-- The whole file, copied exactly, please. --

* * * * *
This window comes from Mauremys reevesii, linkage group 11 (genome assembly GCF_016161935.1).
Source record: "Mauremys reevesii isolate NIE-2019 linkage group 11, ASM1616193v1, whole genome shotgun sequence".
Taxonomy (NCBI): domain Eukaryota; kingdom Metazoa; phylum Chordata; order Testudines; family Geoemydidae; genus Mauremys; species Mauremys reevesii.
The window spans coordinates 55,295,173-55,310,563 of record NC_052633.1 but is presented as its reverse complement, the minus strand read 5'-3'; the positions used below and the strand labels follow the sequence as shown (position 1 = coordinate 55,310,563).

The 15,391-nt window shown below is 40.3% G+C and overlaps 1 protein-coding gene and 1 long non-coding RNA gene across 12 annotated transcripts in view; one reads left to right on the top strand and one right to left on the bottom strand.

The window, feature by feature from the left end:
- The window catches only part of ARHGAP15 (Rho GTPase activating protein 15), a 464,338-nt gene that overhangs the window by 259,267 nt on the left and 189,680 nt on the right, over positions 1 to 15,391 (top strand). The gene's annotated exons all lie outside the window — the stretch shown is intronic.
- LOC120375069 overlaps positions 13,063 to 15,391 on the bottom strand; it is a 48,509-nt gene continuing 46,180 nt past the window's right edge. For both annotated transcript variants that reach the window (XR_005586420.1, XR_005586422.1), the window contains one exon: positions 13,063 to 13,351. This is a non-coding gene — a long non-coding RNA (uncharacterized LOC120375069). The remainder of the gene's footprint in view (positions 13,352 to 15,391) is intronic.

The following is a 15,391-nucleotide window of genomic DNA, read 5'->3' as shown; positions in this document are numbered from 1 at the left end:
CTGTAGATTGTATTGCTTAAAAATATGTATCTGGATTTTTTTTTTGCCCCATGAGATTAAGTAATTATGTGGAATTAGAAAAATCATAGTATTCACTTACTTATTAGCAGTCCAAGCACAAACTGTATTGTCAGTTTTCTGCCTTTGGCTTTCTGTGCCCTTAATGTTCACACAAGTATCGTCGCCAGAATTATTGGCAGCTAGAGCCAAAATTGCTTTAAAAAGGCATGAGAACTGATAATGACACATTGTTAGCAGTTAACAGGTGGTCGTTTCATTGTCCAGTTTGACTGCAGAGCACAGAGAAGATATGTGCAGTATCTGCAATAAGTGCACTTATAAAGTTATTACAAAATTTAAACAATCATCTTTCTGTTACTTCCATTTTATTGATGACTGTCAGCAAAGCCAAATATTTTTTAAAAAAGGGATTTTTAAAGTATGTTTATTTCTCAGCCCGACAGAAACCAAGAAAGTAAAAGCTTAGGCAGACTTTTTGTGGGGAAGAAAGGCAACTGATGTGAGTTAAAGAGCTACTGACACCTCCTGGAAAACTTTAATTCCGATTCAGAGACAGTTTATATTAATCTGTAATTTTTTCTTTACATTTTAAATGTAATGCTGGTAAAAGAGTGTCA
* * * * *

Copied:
This window comes from Mauremys reevesii, linkage group 11 (genome assembly GCF_016161935.1).
Source record: "Mauremys reevesii isolate NIE-2019 linkage group 11, ASM1616193v1, whole genome shotgun sequence".
Taxonomy (NCBI): domain Eukaryota; kingdom Metazoa; phylum Chordata; order Testudines; family Geoemydidae; genus Mauremys; species Mauremys reevesii.
The window spans coordinates 55,295,173-55,310,563 of record NC_052633.1 but is presented as its reverse complement, the minus strand read 5'-3'; the positions used below and the strand labels follow the sequence as shown (position 1 = coordinate 55,310,563).

The 15,391-nt window shown below is 40.3% G+C and overlaps 1 protein-coding gene and 1 long non-coding RNA gene across 12 annotated transcripts in view; one reads left to right on the top strand and one right to left on the bottom strand.

The window, feature by feature from the left end:
- The window catches only part of ARHGAP15 (Rho GTPase activating protein 15), a 464,338-nt gene that overhangs the window by 259,267 nt on the left and 189,680 nt on the right, over positions 1 to 15,391 (top strand). The gene's annotated exons all lie outside the window — the stretch shown is intronic.
- LOC120375069 overlaps positions 13,063 to 15,391 on the bottom strand; it is a 48,509-nt gene continuing 46,180 nt past the window's right edge. For both annotated transcript variants that reach the window (XR_005586420.1, XR_005586422.1), the window contains one exon: positions 13,063 to 13,351. This is a non-coding gene — a long non-coding RNA (uncharacterized LOC120375069). The remainder of the gene's footprint in view (positions 13,352 to 15,391) is intronic.

The following is a 15,391-nucleotide window of genomic DNA, read 5'->3' as shown; positions in this document are numbered from 1 at the left end:
CTGTAGATTGTATTGCTTAAAAATATGTATCTGGATTTTTTTTTTGCCCCATGAGATTAAGTAATTATGTGGAATTAGAAAAATCATAGTATTCACTTACTTATTAGCAGTCCAAGCACAAACTGTATTGTCAGTTTTCTGCCTTTGGCTTTCTGTGCCCTTAATGTTCACACAAGTATCGTCGCCAGAATTATTGGCAGCTAGAGCCAAAATTGCTTTAAAAAGGCATGAGAACTGATAATGACACATTGTTAGCAGTTAACAGGTGGTCGTTTCATTGTCCAGTTTGACTGCAGAGCACAGAGAAGATATGTGCAGTATCTGCAATAAGTGCACTTATAAAGTTATTACAAAATTTAAACAATCATCTTTCTGTTACTTCCATTTTATTGATGACTGTCAGCAAAGCCAAATATTTTTTAAAAAAGGGATTTTTAAAGTATGTTTATTTCTCAGCCCGACAGAAACCAAGAAAGTAAAAGCTTAGGCAGACTTTTTGTGGGGAAGAAAGGCAACTGATGTGAGTTAAAGAGCTACTGACACCTCCTGGAAAACTTTAATTCCGATTCAGAGACAGTTTATATTAATCTGTAATTTTTTCTTTACATTTTAAATGTAATGCTGGTAAAAGAGTGTCA